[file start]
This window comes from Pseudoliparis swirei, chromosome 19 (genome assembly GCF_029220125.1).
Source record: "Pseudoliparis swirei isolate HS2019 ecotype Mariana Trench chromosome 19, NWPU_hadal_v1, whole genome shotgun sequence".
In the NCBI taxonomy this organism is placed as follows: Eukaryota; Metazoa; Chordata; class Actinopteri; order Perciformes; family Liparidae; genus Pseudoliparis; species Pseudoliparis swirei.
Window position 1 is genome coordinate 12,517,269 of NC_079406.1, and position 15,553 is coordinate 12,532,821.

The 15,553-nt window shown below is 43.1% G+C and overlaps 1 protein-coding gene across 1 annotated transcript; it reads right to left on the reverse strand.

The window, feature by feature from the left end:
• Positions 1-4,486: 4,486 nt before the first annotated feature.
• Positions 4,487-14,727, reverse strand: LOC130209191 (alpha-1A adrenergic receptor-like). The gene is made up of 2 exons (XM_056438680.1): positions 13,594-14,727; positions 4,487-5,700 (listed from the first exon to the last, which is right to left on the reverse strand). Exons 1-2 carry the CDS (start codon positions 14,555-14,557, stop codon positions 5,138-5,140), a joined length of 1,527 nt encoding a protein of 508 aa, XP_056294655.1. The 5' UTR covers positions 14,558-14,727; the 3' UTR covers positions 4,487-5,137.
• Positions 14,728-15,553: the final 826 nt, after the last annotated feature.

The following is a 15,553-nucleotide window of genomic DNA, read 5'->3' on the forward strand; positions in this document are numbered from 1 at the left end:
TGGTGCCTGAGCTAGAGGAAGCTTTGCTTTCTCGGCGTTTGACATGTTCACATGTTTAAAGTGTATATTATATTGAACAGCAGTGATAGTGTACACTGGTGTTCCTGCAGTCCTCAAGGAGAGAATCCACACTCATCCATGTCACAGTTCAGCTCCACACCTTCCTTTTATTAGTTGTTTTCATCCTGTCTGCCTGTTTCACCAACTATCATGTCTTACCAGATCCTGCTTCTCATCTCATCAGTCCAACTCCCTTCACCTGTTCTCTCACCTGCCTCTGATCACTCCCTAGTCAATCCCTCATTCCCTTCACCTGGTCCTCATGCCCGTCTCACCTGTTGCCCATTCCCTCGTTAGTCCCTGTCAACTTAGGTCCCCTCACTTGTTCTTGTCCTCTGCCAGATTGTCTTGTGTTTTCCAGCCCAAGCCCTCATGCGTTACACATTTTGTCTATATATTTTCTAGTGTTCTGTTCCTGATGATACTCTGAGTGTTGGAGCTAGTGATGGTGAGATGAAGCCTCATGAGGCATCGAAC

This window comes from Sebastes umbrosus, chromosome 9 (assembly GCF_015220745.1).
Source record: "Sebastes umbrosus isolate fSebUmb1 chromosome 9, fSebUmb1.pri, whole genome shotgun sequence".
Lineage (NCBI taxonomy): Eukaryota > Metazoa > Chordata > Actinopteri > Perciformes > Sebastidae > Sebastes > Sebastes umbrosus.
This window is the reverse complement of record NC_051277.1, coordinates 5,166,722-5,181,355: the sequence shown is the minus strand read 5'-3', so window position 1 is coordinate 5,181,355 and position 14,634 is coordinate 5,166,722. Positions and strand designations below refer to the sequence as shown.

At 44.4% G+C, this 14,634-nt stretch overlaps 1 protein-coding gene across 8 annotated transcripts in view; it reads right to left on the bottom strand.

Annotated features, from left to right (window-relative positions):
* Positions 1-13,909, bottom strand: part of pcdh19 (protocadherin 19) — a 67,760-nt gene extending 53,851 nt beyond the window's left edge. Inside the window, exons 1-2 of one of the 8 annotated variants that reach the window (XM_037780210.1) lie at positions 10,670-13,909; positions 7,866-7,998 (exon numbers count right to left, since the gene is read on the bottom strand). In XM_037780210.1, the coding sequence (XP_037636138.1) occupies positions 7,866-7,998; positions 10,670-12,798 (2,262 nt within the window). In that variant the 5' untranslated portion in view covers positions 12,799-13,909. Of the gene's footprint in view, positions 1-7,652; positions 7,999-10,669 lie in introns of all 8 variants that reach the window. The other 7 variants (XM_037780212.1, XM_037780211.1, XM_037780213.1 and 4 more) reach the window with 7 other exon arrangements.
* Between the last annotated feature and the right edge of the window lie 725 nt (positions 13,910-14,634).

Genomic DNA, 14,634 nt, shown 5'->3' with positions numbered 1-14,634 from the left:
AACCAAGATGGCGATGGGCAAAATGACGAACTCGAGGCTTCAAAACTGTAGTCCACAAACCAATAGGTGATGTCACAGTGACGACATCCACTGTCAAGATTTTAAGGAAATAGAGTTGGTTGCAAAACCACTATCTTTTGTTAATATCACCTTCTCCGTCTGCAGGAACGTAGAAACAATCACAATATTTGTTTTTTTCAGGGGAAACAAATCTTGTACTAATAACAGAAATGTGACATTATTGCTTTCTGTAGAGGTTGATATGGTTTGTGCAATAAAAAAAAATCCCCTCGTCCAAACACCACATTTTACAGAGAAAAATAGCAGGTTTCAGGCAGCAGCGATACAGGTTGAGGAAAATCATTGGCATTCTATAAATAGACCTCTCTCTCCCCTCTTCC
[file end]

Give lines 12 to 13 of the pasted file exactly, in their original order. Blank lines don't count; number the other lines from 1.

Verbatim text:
This window comes from Sebastes umbrosus, chromosome 9 (assembly GCF_015220745.1).
Source record: "Sebastes umbrosus isolate fSebUmb1 chromosome 9, fSebUmb1.pri, whole genome shotgun sequence".